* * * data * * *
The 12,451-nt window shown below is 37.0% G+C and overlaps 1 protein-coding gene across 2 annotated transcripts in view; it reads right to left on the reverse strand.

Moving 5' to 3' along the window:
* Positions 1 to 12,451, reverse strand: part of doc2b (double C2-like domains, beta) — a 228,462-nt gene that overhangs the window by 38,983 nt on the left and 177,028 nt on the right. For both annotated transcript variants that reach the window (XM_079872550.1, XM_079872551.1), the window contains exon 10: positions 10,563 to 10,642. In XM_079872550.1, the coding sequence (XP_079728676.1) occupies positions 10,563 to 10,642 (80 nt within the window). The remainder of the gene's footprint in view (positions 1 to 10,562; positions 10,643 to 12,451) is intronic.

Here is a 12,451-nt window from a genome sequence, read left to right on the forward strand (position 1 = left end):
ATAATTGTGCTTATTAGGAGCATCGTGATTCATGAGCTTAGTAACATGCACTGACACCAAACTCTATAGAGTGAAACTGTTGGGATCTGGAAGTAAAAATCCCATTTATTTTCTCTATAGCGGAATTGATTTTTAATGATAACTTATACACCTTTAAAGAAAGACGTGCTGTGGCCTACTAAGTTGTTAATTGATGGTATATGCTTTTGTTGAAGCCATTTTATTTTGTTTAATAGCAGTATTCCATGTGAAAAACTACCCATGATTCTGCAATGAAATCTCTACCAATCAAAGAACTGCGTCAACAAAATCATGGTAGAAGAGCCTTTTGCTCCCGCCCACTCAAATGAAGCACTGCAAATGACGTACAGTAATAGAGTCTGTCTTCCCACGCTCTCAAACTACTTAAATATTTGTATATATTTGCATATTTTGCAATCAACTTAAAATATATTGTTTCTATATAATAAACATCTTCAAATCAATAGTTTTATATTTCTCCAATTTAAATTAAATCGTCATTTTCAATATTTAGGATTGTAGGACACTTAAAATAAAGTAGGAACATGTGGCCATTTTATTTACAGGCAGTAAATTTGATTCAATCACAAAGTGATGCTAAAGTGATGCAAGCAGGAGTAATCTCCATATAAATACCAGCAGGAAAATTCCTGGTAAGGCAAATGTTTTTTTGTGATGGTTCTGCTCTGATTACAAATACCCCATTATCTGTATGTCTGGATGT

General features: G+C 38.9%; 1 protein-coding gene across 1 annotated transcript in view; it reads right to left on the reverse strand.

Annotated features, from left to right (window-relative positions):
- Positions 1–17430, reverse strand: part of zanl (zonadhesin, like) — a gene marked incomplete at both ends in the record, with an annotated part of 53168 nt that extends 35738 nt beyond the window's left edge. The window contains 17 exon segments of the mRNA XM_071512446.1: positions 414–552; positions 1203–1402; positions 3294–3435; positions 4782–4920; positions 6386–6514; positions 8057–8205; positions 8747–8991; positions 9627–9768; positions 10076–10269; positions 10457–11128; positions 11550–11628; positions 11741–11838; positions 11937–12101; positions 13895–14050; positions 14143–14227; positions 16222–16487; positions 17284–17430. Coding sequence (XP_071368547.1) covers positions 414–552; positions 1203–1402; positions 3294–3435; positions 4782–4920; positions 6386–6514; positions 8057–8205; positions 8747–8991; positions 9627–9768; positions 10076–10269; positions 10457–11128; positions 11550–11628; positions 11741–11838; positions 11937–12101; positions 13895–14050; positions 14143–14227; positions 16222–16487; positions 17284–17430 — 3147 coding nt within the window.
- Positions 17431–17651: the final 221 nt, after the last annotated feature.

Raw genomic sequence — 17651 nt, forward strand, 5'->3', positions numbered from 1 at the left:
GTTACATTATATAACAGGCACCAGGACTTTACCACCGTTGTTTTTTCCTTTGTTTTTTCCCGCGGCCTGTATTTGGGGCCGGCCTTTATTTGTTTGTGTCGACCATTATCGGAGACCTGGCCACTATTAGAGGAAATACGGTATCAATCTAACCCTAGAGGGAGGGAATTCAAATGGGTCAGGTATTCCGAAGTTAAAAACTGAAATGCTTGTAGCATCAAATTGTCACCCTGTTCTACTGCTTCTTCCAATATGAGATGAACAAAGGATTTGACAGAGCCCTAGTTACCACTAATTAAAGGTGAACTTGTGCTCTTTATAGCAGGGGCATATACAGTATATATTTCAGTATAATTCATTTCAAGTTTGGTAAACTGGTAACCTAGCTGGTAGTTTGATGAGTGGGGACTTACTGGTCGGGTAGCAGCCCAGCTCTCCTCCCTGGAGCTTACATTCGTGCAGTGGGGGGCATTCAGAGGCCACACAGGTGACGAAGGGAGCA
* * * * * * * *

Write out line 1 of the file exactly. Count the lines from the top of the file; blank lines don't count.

The 12,451-nt window shown below is 37.0% G+C and overlaps 1 protein-coding gene across 2 annotated transcripts in view; it reads right to left on the reverse strand.